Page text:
Coming mere months after Thanos turned the Marvel Cinematic Universe on its head (and half it to dust) with his Gauntlet-clad fingers, it raises the immediate question of how can Ant-Man and the Wasp even attempt to follow it? And the answer, quite simply, is; it doesn’t.
• Director: Peyton Reed
• Exhibition: 2D
• Rating: 12
• Run Time: 118 Minutes
As announced early on, the sequel to 2015’s well-received original outing takes place in between the Wars Civil and Infinity, with Paul Rudd’s Scott Lang serving the self-imposed house arrest that explained his absence during his fellow Avengers’ battle with the big purple titan. So without the universal threat of Thanos to worry about, Peyton Reed and the film’s writers can focus on continuing to build Lang’s world, which this time sees him attempt to juggle time with his daughter while confined to his apartment, although it isn’t long before that pesky superhero-ing job comes a-calling and he is reunited with Hank Pym and his daughter Hope, though this time out Lilly comes with her own suit; the post-credit scene from Ant-Man not-so-subtly teasing that it’s time for Hope to step into her mother’s wings.
The story this time out, as well as Rudd’s home incarceration, is Pym’s attempts to venture into the quantum realm and save his wife Janet, who we already learned from the original movie has been stuck there since a subatomic transformation during a missile-stopping mission left her stranded. Of course, Michelle Pfeiffer being cast in the role makes the outcome of the mission somewhat obvious, inevitably taking away some of the film’s drama. The inclusion of the (dare I say token?) bad guys, Walton Goggins’ Birch and Hannah John-Kamen’s Ghost, attempts to add an element of threat to proceedings, though it has to be said that this feels like a step back into that oh-so-familiar Marvel territory of a bad guy being there purely because a bad guy needs to be there. Goggins is suitably sleazy and unlikeable and plays his role well, but his money-drive motive is played out and he doesn’t get an awful lot to work with. Ghost, meanwhile, is given somewhat of a backstory, and a lot more human and sympathetic one than most, but still falls a little flat. Laurence Fishburne also regrettably seems little more than an addition that doesn’t really need to be there.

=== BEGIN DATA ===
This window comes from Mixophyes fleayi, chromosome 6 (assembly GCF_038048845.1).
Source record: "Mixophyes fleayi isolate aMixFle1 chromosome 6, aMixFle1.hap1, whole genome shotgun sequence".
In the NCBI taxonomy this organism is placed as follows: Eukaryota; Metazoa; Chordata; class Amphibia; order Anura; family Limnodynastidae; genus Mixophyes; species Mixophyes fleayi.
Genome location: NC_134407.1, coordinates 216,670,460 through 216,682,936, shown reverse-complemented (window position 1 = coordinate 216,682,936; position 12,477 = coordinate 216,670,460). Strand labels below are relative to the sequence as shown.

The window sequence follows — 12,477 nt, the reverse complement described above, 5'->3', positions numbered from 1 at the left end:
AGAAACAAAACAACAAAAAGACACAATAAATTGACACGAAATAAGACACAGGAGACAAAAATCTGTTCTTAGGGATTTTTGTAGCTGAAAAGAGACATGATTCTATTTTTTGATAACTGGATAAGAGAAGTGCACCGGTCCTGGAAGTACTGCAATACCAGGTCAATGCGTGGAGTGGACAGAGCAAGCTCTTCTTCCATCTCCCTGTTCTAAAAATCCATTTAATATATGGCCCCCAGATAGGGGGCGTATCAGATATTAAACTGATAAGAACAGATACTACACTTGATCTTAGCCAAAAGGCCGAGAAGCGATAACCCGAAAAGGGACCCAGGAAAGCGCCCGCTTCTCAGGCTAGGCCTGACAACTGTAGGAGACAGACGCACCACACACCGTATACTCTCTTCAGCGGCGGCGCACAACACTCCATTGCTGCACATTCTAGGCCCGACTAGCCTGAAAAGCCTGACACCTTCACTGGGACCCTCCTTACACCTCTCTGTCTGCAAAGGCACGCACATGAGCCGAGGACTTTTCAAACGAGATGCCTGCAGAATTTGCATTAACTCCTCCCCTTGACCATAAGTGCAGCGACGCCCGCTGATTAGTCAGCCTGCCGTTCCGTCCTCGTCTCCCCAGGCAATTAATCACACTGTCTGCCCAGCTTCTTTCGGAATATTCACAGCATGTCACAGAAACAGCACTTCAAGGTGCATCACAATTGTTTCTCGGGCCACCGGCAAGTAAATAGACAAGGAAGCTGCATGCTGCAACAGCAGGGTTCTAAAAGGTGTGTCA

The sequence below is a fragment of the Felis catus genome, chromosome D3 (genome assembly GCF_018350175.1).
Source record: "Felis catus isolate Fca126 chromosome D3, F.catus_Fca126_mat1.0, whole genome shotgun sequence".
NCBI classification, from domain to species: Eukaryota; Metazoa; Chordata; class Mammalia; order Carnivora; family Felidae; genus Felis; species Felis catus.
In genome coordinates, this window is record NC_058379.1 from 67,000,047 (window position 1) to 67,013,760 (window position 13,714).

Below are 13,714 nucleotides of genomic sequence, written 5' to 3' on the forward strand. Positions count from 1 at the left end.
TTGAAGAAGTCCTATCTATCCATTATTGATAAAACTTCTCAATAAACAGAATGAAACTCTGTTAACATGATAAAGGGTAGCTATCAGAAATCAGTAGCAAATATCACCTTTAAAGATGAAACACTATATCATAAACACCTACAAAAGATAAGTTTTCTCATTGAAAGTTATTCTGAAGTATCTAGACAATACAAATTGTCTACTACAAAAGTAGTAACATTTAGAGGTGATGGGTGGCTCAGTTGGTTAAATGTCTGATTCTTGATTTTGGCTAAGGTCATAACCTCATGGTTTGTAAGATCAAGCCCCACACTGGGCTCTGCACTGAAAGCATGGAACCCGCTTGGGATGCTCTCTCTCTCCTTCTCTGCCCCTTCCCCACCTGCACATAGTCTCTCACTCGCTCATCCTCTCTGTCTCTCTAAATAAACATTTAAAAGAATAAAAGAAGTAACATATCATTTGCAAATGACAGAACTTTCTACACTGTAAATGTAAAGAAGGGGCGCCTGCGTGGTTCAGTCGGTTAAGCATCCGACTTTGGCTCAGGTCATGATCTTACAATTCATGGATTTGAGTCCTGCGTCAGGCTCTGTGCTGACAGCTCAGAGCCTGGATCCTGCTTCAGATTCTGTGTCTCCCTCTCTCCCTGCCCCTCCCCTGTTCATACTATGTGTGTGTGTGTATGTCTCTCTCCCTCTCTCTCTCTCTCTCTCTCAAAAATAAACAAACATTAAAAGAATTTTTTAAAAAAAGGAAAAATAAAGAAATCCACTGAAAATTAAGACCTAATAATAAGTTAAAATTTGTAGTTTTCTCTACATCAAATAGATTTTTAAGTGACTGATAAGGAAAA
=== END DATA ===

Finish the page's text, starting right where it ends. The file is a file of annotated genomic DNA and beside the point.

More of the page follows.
With Rudd, Michael Douglas and Evangeline Lilly all reprising their roles, it’s no surprise that the chemistry and banter that worked so well with the three in the first film picks up with no issues here, plus with the welcome return of Michael Pena comes the further humour he previously brought. It is clear that having these four to work with and write for making penning this rather simple, although it has to be said on more than one occasion, some of the gags seem to rely a little too much on calling back to the first movie. And while many may not find that a bad thing if they enjoyed them the first time around, and it isn’t necessarily a bad thing, it does become more obvious as the movie progresses.
Progresses, though never drags. Like most Marvel outings, things rarely slow and when the action comes, it doesn’t let up. This time out, however, Rudd takes somewhat of a backseat to Lilly’s Wasp. With the growing focus on Marvel’s ongoing dedication to more focus on their female superheroes, she picks up the slack and kicks ass, most notably in an effective size-ever-changing kitchen scene, and in a high-octane car chase through the San Francisco streets. Lilly seems comfortable in the role, her suitability in action scenes coming on great strides since her time on the Lost island before coming to the forefront in The Hobbit’s Middle Earth. Rudd, however, is no slouch and still gets his fair share, including the film’s big giant set piece, bringing back his supersized party trick first spotted at that German airport in Civil War.
Ant-Man and the Wasp’s positioning in the Marvel release schedule was always going to make it difficult, given the cataclysmic effects that unfolded during Infinity War. Some have dubbed it a much-needed palate cleanser and there is certainly something to that, unfortunately so much has changed post-Infinity Snap that it changes the way you view a Marvel movie now. So as action-packed, fun and entertaining as a lot of this film is, recent past (or technically, future in this movie’s timeline) and a familiar lack of work placed on the bad guys means this one falls a little flat.
Tags: Abby Ryder Fortson, Ant-Man and The Wasp, Bobby Cannavale, David Dastmalchian, Disney, Evangeline Lilly. Michael Peña, Hannah John-Kamen, Judy Greer, Kevin Feige, Laurence Fishburne, Marvel Studios, Michael Douglas, Michelle Pfeiffer, Paul Rudd, Peyton Reed, Randall Park, Stephen Broussard, Tip "T.I." Harris, Walton Goggins